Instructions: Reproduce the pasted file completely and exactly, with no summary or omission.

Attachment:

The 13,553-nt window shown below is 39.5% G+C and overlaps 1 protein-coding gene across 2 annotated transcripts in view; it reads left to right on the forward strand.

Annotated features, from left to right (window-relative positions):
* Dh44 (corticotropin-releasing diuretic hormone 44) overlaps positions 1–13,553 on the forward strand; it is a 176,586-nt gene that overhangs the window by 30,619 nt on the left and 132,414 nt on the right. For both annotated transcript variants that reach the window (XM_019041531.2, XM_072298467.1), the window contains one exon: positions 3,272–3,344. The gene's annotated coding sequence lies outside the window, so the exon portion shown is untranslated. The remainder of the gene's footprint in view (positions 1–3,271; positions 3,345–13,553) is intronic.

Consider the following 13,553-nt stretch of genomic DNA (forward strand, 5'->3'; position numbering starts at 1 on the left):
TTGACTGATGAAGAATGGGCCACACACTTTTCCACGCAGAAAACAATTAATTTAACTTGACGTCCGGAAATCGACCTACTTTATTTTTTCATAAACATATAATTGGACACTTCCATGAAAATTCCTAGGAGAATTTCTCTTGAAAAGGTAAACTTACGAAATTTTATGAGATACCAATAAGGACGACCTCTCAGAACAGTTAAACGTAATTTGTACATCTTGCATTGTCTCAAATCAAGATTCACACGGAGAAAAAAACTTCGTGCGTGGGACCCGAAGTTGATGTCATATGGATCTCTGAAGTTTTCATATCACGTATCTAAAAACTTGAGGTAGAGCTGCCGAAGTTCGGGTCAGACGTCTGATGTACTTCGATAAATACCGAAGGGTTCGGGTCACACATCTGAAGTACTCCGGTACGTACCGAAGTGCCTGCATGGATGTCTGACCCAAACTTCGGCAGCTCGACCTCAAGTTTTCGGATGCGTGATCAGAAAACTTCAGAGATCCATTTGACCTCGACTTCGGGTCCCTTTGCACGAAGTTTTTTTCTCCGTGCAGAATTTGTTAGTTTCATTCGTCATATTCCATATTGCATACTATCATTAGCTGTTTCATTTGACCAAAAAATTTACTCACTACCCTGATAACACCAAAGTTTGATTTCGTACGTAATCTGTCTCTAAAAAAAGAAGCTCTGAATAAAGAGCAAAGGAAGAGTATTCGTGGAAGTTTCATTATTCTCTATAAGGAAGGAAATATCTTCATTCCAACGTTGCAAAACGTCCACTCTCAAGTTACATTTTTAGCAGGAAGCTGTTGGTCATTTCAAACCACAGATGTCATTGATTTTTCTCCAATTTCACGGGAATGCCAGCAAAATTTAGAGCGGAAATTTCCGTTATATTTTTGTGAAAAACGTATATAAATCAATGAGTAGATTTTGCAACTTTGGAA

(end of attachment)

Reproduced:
The 13,553-nt window shown below is 39.5% G+C and overlaps 1 protein-coding gene across 2 annotated transcripts in view; it reads left to right on the forward strand.

Annotated features, from left to right (window-relative positions):
* Dh44 (corticotropin-releasing diuretic hormone 44) overlaps positions 1–13,553 on the forward strand; it is a 176,586-nt gene that overhangs the window by 30,619 nt on the left and 132,414 nt on the right. For both annotated transcript variants that reach the window (XM_019041531.2, XM_072298467.1), the window contains one exon: positions 3,272–3,344. The gene's annotated coding sequence lies outside the window, so the exon portion shown is untranslated. The remainder of the gene's footprint in view (positions 1–3,271; positions 3,345–13,553) is intronic.

Consider the following 13,553-nt stretch of genomic DNA (forward strand, 5'->3'; position numbering starts at 1 on the left):
TTGACTGATGAAGAATGGGCCACACACTTTTCCACGCAGAAAACAATTAATTTAACTTGACGTCCGGAAATCGACCTACTTTATTTTTTCATAAACATATAATTGGACACTTCCATGAAAATTCCTAGGAGAATTTCTCTTGAAAAGGTAAACTTACGAAATTTTATGAGATACCAATAAGGACGACCTCTCAGAACAGTTAAACGTAATTTGTACATCTTGCATTGTCTCAAATCAAGATTCACACGGAGAAAAAAACTTCGTGCGTGGGACCCGAAGTTGATGTCATATGGATCTCTGAAGTTTTCATATCACGTATCTAAAAACTTGAGGTAGAGCTGCCGAAGTTCGGGTCAGACGTCTGATGTACTTCGATAAATACCGAAGGGTTCGGGTCACACATCTGAAGTACTCCGGTACGTACCGAAGTGCCTGCATGGATGTCTGACCCAAACTTCGGCAGCTCGACCTCAAGTTTTCGGATGCGTGATCAGAAAACTTCAGAGATCCATTTGACCTCGACTTCGGGTCCCTTTGCACGAAGTTTTTTTCTCCGTGCAGAATTTGTTAGTTTCATTCGTCATATTCCATATTGCATACTATCATTAGCTGTTTCATTTGACCAAAAAATTTACTCACTACCCTGATAACACCAAAGTTTGATTTCGTACGTAATCTGTCTCTAAAAAAAGAAGCTCTGAATAAAGAGCAAAGGAAGAGTATTCGTGGAAGTTTCATTATTCTCTATAAGGAAGGAAATATCTTCATTCCAACGTTGCAAAACGTCCACTCTCAAGTTACATTTTTAGCAGGAAGCTGTTGGTCATTTCAAACCACAGATGTCATTGATTTTTCTCCAATTTCACGGGAATGCCAGCAAAATTTAGAGCGGAAATTTCCGTTATATTTTTGTGAAAAACGTATATAAATCAATGAGTAGATTTTGCAACTTTGGAA